The hospital in Lewisham was so short of nurses that they positively wanted the parents there to be present and - effectively - to do some of the nursing. One parent came in with a baby and then left. The baby screamed and screamed. There was no nurse available to comfort it, so the screaming just went on for a couple of hours.
We were told that all that was wrong with the NHS was that it was 'underfunded'. Now it is not underfunded yet it still provides service like this.
St Thomas's was founded at an unknown date, it appears, but certainly before 1212. It was named after Thomas Becket. A little more on its long history is here. And here is a lovely picture of the old operating theatre in 1930, before the hospital was expropriated by the state. It has been a great hospital. It is deeply sad that, under state ownership, it should have reached the stage that it keeps sick children waiting and then sends them away to somewhere else in the middle of the night, allegedly using up £600 in the process.
I would be interested to have any comments from others who may have experience of the situation in Thomas's, Lewisham or, indeed, elsewhere in the NHS.
Gordon Brown's poor record as chancellor is gradually becoming more obvious.
This week, more light fell on his bad policy of tax credits. But first a quick summary of the bad policies he has pursued:
1. He has raised tax heavily to pay for investment in a monopolistic healthcare system (adding to the problem by fighting any attempt to make it less monopolistic). The result: the country will be poorer than it would have been and people less well cared for when ill.
2. He took a pension system which was amongst the most successful and well provided for in Europe and has put it in crisis. Result: more people will be poor in old age.
3. He has increased the prevalence of means testing - with all its disadvantages (see The Welfare State We're In and previous postings. One of the results: reduced savings (which will, again, cause more people to be poor in old age).
4. He has dramatically increased red tape, waste and errors through complicated systems - such as tax credits - instead of using much simpler methods (such as higher thresholds for tax-free income). By wasting public money, he has made us poorer. Through red tape he has cost us money again and wasted our time.
Here is some of the coverage of the problems Mr Brown created through tax credits:
Hundreds of thousands of families have suffered because of flaws in Gordon Brown's £13 billion system of tax credits, a watchdog says today.
Ann Abraham, the Parliamentary and Health Service Ombudsman, says poor families are particularly vulnerable because of the way they have been forced to pay back money given to them in error.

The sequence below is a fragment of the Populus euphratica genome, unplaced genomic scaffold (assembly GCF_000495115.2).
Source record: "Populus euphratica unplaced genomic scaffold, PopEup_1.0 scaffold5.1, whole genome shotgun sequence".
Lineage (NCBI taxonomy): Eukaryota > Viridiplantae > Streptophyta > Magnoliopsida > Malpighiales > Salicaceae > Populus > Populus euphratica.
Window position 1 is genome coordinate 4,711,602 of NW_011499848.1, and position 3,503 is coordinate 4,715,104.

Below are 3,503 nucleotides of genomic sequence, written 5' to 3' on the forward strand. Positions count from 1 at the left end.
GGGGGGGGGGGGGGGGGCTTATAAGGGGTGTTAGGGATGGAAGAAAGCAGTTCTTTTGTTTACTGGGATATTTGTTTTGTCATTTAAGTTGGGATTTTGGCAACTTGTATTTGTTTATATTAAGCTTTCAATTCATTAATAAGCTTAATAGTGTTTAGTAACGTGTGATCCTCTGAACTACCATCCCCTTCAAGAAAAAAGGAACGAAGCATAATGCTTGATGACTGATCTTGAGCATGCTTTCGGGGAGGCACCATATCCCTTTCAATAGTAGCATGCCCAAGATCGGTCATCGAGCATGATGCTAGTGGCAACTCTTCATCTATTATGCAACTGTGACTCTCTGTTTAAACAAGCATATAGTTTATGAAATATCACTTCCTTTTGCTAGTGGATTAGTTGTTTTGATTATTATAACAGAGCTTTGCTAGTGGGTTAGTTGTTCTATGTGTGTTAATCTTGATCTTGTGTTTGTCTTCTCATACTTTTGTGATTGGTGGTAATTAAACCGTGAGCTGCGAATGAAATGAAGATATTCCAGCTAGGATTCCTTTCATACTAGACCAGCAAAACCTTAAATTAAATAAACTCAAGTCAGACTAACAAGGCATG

In a hard-hitting report, she says that, without reforms to the system, "a sizeable group of families will continue to suffer not only considerable inconvenience, but also significant worry and distress".
She urges ministers to reconsider the way the Government pays tax credits, which are claimed by around six million families.
She also accuses the Treasury of misleading MPs about the extent of the problems and calls for claimants to be allowed to keep overpayments received as a result of error. The ombudsman's findings, which are echoed in a separate report today from the charity Citizens Advice, are an embarrassment to the Chancellor, who considers tax credits to be one of his major achievements.
The full article is in the Telegraph.
Polly Toynbee, in the Guardian, rode to the defence of tax credits although in the process she was good enough to lay bare more about how disastrous they have been:
If the sums involved are eye-wateringly huge - £2bn overpaid - that is because more families are getting these payments and the money they receive is far more generous than ever before. Even so, it takes the breath away to find that out of the 6 million families getting tax credits, almost 2 million have been overpaid by an average of £1,000 each.
For Ms Toynbee, it is a regrettable side issue that two million overpayments have been made. For her, the point is how generous Mr Brown has been and how clever he is politically to help the poor, despite the fact that - so she claims - the electorate does not like this.
She claims, incidentally, that there is no higher incidence of computer systems going wrong in the private sector than in the public sector. I wonder what evidence she has for that, assuming she has some? But in any case, should not prudent government policy allow for the fact that public sector computer systems, at least, tend to go wrong (and way over budget)? Would it not be sensible to make policies, where possible, that do not heavily depend on them?
But the major failing of her piece is the failure to consider much simpler (and thus less accident-prone) approaches such as introducing a high threshold for tax free income. Tax credits are generally repayments of tax paid. It is far simpler not to take the tax in the first place.
A second failing in her piece is to ignore the fact that many of the poorest and least able do not claim their tax credits. It is just too difficult. So they are not helped at all.